Australia’s blue-ringed octopus is known for its unique appearance — with striking iridescent blue rings that flare when the creature is in danger — but it also holds deadly secrets.
Naturalists don’t know exactly how it evolved to store large quantities of the potent neurotoxin, tetrodotoxin, within its tissues and venom gland.
Blue-ringed octopi are the only octopods to use large amounts of tetrodotoxin.
So a team from James Cook University, led by PhD student Brooke Whitelaw, set out to solve some mysteries.
Ms Whitelaw said the team sequenced and examined the genome of the southern blue-ringed octopus.
“We found that the southern blue-ring octopus displays a different venom composition to other octopods, which do not possess tetrodotoxin,” she said.
“Most other octopods carry an array of venoms within them. We found differences in the blue-ringed octopus’ genes that suggest the quantity of tetrodotoxin within its venom may be so potent that many toxins necessary to other octopods are not required by the blue-ringed octopus to hunt and protect itself.”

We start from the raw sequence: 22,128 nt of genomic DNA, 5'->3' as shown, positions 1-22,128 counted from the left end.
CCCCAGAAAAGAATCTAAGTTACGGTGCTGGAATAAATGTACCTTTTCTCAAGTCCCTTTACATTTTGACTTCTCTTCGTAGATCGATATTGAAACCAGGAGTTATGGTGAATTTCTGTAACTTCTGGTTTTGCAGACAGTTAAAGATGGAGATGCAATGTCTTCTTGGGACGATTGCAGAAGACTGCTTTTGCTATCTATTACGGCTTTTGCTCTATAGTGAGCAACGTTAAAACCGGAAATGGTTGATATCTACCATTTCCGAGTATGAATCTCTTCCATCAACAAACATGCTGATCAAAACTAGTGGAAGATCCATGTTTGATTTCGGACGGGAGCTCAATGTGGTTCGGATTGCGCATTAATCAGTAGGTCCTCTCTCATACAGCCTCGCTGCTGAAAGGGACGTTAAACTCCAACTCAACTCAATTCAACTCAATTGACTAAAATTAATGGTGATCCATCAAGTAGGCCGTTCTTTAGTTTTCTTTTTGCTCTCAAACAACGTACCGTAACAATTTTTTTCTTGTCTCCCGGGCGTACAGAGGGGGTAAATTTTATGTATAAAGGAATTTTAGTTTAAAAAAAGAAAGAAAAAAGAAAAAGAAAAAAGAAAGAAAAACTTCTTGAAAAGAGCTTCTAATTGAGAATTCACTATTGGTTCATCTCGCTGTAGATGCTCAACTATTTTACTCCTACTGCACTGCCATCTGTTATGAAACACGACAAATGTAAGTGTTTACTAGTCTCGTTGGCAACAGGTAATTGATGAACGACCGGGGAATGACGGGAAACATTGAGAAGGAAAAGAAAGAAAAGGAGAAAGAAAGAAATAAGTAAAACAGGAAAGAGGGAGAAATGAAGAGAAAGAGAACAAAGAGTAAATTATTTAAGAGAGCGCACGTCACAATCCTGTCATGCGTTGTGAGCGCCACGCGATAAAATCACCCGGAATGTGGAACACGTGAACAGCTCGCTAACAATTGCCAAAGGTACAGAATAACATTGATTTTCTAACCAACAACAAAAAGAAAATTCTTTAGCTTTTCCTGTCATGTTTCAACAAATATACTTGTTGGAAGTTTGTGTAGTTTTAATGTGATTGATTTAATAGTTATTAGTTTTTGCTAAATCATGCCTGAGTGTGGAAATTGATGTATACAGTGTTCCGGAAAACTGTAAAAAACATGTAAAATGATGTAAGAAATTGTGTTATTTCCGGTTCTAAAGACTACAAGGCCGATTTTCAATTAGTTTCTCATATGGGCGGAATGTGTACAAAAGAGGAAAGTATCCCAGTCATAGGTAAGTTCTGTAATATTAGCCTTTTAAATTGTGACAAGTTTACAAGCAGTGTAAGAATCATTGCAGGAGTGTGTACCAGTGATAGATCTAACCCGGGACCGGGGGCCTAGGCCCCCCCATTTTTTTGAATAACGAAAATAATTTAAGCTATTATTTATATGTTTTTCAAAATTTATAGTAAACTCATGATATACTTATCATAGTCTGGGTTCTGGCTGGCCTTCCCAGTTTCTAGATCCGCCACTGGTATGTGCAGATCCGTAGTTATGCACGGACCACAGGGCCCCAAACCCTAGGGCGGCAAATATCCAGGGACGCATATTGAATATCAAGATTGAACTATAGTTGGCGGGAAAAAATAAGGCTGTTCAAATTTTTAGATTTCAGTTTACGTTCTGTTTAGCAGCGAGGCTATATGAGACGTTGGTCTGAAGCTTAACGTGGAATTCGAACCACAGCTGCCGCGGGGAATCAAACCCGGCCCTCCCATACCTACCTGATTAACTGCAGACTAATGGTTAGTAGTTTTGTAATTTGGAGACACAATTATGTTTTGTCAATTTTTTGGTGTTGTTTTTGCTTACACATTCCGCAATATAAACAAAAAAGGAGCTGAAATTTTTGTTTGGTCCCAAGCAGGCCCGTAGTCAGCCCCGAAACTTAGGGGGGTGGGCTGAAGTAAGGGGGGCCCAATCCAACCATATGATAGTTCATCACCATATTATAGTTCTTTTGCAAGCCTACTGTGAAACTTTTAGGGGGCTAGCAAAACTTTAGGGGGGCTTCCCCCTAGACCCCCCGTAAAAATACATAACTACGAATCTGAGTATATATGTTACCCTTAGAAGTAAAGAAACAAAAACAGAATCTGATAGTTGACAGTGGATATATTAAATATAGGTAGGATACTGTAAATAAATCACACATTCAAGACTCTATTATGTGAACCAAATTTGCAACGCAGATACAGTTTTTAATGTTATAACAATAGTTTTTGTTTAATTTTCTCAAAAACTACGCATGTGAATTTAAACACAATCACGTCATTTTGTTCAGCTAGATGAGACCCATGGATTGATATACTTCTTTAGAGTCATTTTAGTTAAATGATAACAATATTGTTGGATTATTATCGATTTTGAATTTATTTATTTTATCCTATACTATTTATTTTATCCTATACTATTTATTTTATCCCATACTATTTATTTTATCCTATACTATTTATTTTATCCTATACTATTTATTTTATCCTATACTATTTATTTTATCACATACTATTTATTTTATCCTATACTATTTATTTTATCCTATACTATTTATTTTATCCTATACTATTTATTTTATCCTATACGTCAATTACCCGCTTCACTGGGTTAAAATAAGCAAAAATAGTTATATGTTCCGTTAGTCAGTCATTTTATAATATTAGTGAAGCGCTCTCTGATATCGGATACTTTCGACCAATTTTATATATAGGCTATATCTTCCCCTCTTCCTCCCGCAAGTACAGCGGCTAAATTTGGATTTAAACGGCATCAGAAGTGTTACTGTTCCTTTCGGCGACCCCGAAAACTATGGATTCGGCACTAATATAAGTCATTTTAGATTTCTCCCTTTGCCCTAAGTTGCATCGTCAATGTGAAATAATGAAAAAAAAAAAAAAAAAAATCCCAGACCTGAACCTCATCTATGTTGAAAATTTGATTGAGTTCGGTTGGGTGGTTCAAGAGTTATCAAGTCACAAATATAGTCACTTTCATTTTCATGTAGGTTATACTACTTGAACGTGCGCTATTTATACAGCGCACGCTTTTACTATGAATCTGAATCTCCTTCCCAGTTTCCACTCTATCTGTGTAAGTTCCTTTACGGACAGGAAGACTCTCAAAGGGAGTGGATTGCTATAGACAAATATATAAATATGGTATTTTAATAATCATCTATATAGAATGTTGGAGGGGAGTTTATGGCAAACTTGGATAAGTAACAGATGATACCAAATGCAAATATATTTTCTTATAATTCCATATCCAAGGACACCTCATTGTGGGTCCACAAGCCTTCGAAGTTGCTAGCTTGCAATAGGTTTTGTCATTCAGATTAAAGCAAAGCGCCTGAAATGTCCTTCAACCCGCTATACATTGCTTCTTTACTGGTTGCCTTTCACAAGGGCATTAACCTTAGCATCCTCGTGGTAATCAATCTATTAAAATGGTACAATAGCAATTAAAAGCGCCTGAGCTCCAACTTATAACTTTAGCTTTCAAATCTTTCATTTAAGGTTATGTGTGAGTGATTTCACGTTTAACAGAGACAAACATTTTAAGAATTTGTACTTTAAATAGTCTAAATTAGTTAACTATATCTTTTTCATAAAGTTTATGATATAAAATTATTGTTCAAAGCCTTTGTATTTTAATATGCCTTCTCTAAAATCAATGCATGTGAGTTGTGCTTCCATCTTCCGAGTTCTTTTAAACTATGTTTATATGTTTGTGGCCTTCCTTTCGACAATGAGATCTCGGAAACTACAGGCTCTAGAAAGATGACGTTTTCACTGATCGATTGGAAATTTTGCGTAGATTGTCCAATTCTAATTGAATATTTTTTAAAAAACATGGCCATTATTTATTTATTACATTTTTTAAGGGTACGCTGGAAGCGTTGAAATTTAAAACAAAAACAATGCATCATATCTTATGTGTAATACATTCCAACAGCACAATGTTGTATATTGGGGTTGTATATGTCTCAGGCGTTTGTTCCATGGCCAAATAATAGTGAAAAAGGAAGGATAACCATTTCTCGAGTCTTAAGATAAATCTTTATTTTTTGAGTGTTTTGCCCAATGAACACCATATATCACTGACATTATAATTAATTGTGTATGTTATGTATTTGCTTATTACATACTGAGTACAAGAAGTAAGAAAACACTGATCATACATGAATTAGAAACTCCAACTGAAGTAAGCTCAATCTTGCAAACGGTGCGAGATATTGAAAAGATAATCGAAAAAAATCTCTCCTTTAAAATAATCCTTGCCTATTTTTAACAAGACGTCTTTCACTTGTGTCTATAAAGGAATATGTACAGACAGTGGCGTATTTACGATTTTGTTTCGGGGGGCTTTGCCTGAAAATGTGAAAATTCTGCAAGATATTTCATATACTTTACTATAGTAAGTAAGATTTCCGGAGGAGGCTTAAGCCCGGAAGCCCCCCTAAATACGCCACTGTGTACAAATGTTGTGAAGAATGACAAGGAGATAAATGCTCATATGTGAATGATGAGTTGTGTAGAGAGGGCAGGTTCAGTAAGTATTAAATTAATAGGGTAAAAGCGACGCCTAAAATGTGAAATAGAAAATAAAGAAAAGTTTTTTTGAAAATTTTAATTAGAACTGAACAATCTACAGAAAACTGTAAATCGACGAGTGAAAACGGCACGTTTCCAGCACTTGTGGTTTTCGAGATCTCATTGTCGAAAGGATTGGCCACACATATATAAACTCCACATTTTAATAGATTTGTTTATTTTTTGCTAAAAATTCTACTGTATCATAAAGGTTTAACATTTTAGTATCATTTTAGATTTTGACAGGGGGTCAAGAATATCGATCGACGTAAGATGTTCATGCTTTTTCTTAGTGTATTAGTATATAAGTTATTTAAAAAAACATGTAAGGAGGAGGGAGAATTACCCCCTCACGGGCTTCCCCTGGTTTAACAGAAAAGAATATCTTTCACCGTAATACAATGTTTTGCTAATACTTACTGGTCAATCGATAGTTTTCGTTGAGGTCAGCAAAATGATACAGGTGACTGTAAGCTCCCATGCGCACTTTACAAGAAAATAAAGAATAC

She said the origin of tetrodotoxin in the blue-ringed octopus is still under investigation, however, some bacterial species are known to produce tetrodotoxin in the marine environment.
“Identifying, which species are capable of producing tetrodotoxin and the possible relationship between the octopus and its bacteria will be a complicated job for the future,” Ms Whitelaw said.
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